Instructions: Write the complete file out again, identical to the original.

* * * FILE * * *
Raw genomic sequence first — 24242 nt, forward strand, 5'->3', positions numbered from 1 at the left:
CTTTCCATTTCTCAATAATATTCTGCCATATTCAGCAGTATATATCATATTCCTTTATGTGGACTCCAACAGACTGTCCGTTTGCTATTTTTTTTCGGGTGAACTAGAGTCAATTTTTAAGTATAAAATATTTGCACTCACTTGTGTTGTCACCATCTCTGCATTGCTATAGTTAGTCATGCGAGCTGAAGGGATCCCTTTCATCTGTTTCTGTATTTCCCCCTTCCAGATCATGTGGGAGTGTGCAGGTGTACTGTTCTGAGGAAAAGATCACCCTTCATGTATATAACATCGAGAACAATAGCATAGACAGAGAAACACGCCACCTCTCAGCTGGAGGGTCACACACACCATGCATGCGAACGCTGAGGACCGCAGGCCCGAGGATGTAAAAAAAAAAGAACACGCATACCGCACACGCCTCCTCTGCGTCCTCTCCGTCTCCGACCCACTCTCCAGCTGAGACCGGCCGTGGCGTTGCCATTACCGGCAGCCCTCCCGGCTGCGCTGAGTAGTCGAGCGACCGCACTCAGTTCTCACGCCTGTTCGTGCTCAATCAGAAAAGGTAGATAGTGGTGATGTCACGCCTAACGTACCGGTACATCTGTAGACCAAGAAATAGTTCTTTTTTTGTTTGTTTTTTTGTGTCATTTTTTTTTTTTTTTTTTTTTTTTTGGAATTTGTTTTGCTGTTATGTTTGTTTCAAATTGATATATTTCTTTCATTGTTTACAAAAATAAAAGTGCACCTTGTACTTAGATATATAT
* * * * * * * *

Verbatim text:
Raw genomic sequence first — 24242 nt, forward strand, 5'->3', positions numbered from 1 at the left:
CTTTCCATTTCTCAATAATATTCTGCCATATTCAGCAGTATATATCATATTCCTTTATGTGGACTCCAACAGACTGTCCGTTTGCTATTTTTTTTCGGGTGAACTAGAGTCAATTTTTAAGTATAAAATATTTGCACTCACTTGTGTTGTCACCATCTCTGCATTGCTATAGTTAGTCATGCGAGCTGAAGGGATCCCTTTCATCTGTTTCTGTATTTCCCCCTTCCAGATCATGTGGGAGTGTGCAGGTGTACTGTTCTGAGGAAAAGATCACCCTTCATGTATATAACATCGAGAACAATAGCATAGACAGAGAAACACGCCACCTCTCAGCTGGAGGGTCACACACACCATGCATGCGAACGCTGAGGACCGCAGGCCCGAGGATGTAAAAAAAAAAGAACACGCATACCGCACACGCCTCCTCTGCGTCCTCTCCGTCTCCGACCCACTCTCCAGCTGAGACCGGCCGTGGCGTTGCCATTACCGGCAGCCCTCCCGGCTGCGCTGAGTAGTCGAGCGACCGCACTCAGTTCTCACGCCTGTTCGTGCTCAATCAGAAAAGGTAGATAGTGGTGATGTCACGCCTAACGTACCGGTACATCTGTAGACCAAGAAATAGTTCTTTTTTTGTTTGTTTTTTTGTGTCATTTTTTTTTTTTTTTTTTTTTTTTTGGAATTTGTTTTGCTGTTATGTTTGTTTCAAATTGATATATTTCTTTCATTGTTTACAAAAATAAAAGTGCACCTTGTACTTAGATATATAT